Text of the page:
Caleb Dana's Letters:
Airlifting Supplies to POW's in Japan
~and~  Thoughts of Home
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Introduction to learn more about this document.  Nancy Brister
1st September 1945

Dear Lil and Hilliard,
This is, I sincerely hope, my last letter to you from here.  Of course, you know how the Army is--anything can happen.  But our
crew is just waiting for orders.  We should have them in a few days and I should be in the States some time this month.  And for
Pete's sake, please cross your fingers for me and wish real hard.
Our 35th mission was flown some days ago--I had about given up hope---and our job here is done.  We flew our 38th mission the
28th to Tokyo to drop supplies to our men in the P/W camp there.  We did not have to go, but we could not resist the temptation to
bring a little relief to our guys up there.  And I must confess that there lingered a secret desire to see what we had done up there,
though this along was not worth the 15 hours time in the air and the risk of going in the drink.
I wish that I were not so weary of mind and sick of racking my mind over something to write for ten months so that I might give
you an idea of what we saw and experienced on that supply mission.  If you are not too fed up with war news, if war has not taken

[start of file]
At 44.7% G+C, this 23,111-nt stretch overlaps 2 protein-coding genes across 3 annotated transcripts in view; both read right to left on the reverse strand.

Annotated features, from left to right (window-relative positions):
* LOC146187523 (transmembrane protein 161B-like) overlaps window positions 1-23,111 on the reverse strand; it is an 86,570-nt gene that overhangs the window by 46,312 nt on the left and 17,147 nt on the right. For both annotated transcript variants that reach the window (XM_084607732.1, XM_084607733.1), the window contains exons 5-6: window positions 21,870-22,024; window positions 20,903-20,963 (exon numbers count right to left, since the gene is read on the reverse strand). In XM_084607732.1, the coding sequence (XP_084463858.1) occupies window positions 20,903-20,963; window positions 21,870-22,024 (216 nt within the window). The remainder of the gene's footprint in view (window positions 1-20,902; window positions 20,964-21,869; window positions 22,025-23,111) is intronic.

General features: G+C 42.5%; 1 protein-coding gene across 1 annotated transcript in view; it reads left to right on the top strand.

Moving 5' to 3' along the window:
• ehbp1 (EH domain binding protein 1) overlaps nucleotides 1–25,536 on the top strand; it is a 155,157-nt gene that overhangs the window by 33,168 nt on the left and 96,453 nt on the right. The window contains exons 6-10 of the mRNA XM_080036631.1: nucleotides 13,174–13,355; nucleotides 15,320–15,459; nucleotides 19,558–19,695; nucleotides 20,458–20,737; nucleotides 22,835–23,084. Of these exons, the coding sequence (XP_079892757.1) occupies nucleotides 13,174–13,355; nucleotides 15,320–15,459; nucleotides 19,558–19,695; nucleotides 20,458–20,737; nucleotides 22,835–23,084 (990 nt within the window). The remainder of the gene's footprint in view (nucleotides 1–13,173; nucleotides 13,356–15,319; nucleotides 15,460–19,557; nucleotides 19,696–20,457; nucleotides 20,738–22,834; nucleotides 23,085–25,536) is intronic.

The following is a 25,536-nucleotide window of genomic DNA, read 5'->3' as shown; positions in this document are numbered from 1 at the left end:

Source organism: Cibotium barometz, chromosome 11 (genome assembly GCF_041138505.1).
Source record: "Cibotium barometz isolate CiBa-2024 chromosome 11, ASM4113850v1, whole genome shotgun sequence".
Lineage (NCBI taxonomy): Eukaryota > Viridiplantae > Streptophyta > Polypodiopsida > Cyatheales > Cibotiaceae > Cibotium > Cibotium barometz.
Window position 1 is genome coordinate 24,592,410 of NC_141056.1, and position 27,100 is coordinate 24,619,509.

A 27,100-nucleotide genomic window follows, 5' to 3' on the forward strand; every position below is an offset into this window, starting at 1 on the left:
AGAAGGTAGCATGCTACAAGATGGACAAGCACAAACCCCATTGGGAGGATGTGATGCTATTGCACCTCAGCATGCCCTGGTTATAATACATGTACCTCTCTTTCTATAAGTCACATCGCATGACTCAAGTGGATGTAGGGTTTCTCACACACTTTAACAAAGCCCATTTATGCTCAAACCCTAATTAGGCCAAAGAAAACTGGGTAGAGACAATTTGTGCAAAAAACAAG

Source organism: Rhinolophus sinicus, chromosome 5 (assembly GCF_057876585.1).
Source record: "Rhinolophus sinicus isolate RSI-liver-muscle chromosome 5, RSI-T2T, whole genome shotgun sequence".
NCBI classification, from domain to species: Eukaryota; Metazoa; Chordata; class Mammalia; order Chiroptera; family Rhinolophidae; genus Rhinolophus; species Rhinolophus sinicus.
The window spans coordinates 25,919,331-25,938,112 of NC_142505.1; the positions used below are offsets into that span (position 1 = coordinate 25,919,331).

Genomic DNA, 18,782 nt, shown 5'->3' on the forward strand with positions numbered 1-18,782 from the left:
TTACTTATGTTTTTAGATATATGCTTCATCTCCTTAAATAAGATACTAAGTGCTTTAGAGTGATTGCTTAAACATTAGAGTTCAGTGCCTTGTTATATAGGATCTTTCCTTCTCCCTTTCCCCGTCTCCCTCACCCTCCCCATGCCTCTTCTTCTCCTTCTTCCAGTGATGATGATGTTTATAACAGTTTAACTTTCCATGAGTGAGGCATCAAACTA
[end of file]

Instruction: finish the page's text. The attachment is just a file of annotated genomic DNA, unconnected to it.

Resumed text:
too much of a back page and my interest in it has returned, I'll tell you about it when I return in more detail than I can here.
But I don't think I'll ever forget the sensation of flying over Tokyo and Yokohama at 1500 and 700 feet of altitude in daylight and not
being shot at.  Nor will I forget the sight of those camps with their P/W signs painted on them and the antics of the men in them.  
The two cities themselves looked like something from a bad dream--something that could not be real but must be a painting.  The
destruction was utter and complete.
We approached the coast of Japan in the Tokyo area at 5000, and we all said, "Well, boys, we will know in a minute."  You can't
imagine the sensation.  There wasn't a cloud in the sky; and as we crossed the land south of the city and entered Tokyo Bay, we
saw a large part of the fleet at anchor and our Naval fighters flying low over the land; so we began to feel O.K.  We found the
mouth of the river by which we were to locate the camp and turned west over the city.  We couldn't believe what we saw beneath
us, and we were so engrossed with "looking" that we had passed to the outskirts of the city before anyone even thought of
looking for the camp.
The camp wasn't too hard to find, for the Japanese had given us an accurate location of it and there were so few buildings
standing.  After I saw it, with its big P/W on the roof, we dropped down to 1500 and made a third run on it.  Signs painted on the
roofs of the four buildings forming a rectangle were PW, take us home, Australia, News?, Thanks, 64VF (a Navy fighter
designation), and a big Air Corps Star insignia.  Men were on the roofs, in the small compound, running in and out of the gate, and